STI tests during early days of pandemic despite test positivity rates increasing


Screening and testing for sexually transmitted infections (STIs) fell dramatically – even as the share of positive tests increased – during the early months of the pandemic, a new study suggests.

Researchers from Penn State University and Quest Diagnostics found that testing decreased by about 60 percent for both men and women.

This led to an estimated 27,000 missed cases of chlamydia and more than 5,000 misses case of gonorrhea cases. 

However, the percentage of tests coming back positive increased by as much as 43 percent for some STIs.

The team says the declines are likely due to restrictions during the pandemic that saw more Americans having telehealth appointments with their doctors  – which could lead to a potential surge in STI cases in the future.

It comes after a Centers for Disease Control and Prevention (CDC) report found 2.5 million cases of chlamydia, gonorrhea, and syphilis, the three most commonly reported STIs, in 2019, reaching a high for the sixth consecutive year. 

A new study from Penn State University found that the number of tests fell by 59% among women (A) and 63% among men (B) in the early days of the pandemic

A new study from Penn State University found that the number of tests fell by 59% among women (A) and 63% among men (B) in the early days of the pandemic

It comes after a CDC report found 2.5 million cases of chlamydia, gonorrhea, and syphilis in 2019, reaching a high for the sixth consecutive year

It comes after a CDC report found 2.5 million cases of chlamydia, gonorrhea, and syphilis in 2019, reaching a high for the sixth consecutive year

‘The quickest way for people to spread STIs is to not know that they have one,’ said Dr Casey Pinto, an assistant professor of public health sciences at Penn State College of Medicine, in a statement

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‘The inability to detect asymptomatic cases could have negative repercussions for years to come.’

An STI is an infection that is passed from one person to another through sexual contact either vaginally, orally or anally.

Some are bacterial infections that are curable with a single-dose regimen of antibiotics while others are viral infections that cannot be cured but can be modulated with antivirals.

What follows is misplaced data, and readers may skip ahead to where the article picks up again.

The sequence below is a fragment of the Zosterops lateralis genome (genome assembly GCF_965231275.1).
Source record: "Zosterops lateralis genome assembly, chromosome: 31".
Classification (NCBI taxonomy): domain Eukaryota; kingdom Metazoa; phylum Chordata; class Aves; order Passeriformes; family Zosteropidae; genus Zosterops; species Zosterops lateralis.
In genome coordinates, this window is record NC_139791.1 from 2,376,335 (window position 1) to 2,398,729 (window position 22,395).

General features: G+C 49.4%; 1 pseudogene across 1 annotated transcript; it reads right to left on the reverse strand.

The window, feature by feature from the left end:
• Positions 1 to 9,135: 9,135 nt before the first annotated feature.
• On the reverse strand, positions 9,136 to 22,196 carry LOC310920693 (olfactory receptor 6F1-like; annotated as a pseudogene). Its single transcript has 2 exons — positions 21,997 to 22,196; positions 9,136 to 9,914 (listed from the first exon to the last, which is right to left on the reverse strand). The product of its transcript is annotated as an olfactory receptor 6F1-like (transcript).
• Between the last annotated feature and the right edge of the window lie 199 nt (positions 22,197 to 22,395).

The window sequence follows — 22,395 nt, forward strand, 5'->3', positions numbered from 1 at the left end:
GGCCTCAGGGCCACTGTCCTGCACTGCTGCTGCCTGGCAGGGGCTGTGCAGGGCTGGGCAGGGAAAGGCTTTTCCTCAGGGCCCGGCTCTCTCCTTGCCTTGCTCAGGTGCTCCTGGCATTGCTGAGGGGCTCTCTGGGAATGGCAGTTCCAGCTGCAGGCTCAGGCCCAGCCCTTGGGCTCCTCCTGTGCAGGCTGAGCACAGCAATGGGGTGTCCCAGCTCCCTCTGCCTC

STIs do not always have symptoms and, if left diagnosed and untreated, can have serious health consequences.

Some infections can increase the risk of HIV or cause chronic pelvic pain, pelvic inflammatory disease and even infertility.

In the early days of the pandemic, the CDC recommended that doctors stop STI testing unless patients are exhibiting symptoms.

However, the team the majority of chlamydia and gonorrhea cases – about 80 percent – are asymptomatic. 

For the study, published in the American Journal of Preventive Medicine, the team looked at more than 18 million STI test results from patients aged 18 to 49 from January 2019 to June 2020.

Researchers found that the number of tests fell by 63 percent among men and 59 percent among women. 

According to the team, this likely led to 27,659 missed cases of chlamydia and 5,577 missed cases of gonorrhea from March 2020 to June 2020.

However, test positivity rates increased by 18% for chlamydia and 41% for gonorrhea in men and by 10% for chlamydia 43% for gonorrhea in women

However, test positivity rates increased by 18% for chlamydia and 41% for gonorrhea in men and by 10% for chlamydia 43% for gonorrhea in women

However, for those who did get tested, the shares of tests that came back positive increased.

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Results showed that, for men, test positivity rates increased by 18 percent for chlamydia and 41 percent for gonorrhea.

Similarly, female patients saw a rise test positivity rates by 10 percent for chlamydia 43 percent for gonorrhea.

‘This research highlights the importance of maintaining resources for STI management even in the midst of a pandemic,’ Pinto said. 

‘Moving forward, health care providers should strike a balance between responding to emerging crises and continuing to provide routine sexual health services. 

‘In addition, STI treatment and intervention efforts should be considered when allocating resources to manage public health emergencies.’ 



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